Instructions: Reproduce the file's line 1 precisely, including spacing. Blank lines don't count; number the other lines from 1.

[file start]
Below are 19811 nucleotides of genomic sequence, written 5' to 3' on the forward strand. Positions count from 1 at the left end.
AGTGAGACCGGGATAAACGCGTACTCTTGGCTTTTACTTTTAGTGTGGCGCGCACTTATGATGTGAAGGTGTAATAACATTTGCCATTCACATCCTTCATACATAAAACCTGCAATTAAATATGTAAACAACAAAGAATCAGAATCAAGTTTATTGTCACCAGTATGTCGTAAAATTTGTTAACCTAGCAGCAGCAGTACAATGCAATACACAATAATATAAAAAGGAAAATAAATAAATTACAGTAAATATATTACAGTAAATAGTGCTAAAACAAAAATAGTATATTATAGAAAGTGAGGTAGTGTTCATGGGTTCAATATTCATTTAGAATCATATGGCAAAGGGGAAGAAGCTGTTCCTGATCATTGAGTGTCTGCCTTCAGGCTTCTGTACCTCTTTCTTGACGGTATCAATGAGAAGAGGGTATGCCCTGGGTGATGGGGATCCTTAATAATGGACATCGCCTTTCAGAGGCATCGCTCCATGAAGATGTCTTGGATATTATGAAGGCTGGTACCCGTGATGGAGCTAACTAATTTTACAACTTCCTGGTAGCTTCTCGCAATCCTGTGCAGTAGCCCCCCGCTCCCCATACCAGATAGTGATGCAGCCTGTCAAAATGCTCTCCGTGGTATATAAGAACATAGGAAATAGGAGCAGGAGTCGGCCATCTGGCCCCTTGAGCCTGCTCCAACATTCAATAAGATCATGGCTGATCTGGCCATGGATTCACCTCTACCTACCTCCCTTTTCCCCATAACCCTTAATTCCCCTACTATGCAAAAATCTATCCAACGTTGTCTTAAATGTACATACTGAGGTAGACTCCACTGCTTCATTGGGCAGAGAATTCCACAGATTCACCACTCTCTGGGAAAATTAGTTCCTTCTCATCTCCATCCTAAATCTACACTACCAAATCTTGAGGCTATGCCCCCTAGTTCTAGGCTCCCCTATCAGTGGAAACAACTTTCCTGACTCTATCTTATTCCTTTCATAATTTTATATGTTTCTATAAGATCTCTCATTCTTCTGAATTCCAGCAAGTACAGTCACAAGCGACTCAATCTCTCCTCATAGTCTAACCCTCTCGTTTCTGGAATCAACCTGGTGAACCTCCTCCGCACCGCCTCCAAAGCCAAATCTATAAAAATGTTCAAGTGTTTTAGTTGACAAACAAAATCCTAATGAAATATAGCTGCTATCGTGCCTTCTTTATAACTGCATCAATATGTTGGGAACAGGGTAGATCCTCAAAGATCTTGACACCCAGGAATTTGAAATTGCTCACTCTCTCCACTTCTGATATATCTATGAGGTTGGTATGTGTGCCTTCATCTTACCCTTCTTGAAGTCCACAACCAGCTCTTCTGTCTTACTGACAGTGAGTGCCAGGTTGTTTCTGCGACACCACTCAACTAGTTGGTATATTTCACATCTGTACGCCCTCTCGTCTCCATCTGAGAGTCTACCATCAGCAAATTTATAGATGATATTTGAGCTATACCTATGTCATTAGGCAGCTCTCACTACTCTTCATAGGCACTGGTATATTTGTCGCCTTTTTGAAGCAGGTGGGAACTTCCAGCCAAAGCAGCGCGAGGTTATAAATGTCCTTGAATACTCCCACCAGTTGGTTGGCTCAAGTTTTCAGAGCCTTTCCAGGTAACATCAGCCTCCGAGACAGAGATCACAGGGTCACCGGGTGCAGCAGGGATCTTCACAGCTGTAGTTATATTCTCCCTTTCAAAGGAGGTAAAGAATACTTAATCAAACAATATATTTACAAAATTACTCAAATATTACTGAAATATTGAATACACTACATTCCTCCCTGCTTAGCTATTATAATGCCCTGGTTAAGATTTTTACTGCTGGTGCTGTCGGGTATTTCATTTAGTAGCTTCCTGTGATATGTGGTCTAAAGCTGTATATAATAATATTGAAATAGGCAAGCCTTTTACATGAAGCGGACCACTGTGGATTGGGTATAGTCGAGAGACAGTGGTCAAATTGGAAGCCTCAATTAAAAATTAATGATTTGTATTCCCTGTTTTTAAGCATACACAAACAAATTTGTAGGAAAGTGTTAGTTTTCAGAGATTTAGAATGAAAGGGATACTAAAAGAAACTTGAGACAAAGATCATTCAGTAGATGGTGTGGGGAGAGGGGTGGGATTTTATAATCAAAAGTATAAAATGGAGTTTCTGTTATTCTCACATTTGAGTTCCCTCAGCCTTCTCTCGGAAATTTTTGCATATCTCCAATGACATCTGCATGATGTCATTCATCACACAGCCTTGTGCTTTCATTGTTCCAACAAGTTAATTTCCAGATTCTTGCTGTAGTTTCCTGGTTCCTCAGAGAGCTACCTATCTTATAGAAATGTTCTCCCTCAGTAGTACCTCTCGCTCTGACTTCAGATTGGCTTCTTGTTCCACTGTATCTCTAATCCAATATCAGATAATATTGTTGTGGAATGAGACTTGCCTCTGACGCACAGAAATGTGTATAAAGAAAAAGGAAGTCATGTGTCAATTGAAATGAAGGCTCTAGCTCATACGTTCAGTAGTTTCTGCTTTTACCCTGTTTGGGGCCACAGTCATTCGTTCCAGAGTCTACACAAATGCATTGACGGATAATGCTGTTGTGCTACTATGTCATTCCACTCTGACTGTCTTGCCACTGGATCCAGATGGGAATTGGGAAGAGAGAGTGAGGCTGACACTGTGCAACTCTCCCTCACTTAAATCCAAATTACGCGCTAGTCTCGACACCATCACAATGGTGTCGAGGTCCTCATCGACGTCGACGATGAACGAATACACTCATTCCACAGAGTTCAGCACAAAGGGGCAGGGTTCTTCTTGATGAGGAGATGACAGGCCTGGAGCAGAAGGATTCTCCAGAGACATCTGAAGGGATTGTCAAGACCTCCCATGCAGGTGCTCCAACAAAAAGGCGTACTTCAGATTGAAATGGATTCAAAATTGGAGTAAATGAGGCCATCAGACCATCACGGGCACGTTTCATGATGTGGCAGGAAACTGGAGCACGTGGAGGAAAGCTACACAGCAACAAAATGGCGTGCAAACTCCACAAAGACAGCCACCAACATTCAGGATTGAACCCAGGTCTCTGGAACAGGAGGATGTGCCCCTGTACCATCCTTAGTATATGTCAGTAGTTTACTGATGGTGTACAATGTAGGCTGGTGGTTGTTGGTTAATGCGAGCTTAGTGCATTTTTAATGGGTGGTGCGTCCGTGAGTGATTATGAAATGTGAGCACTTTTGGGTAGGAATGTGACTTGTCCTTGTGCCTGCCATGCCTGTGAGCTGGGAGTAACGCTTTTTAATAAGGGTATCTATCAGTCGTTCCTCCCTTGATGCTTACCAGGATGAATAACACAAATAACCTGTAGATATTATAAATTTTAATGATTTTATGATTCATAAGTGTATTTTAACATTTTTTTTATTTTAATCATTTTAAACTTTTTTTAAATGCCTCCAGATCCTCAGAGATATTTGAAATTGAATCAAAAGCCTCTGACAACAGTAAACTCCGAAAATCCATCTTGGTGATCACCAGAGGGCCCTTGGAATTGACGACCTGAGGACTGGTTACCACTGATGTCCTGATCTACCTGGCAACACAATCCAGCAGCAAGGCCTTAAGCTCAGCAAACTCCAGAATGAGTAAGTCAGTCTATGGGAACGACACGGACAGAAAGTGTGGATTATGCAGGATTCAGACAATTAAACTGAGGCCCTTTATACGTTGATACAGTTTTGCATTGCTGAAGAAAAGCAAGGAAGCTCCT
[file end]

Below are 19811 nucleotides of genomic sequence, written 5' to 3' on the forward strand. Positions count from 1 at the left end.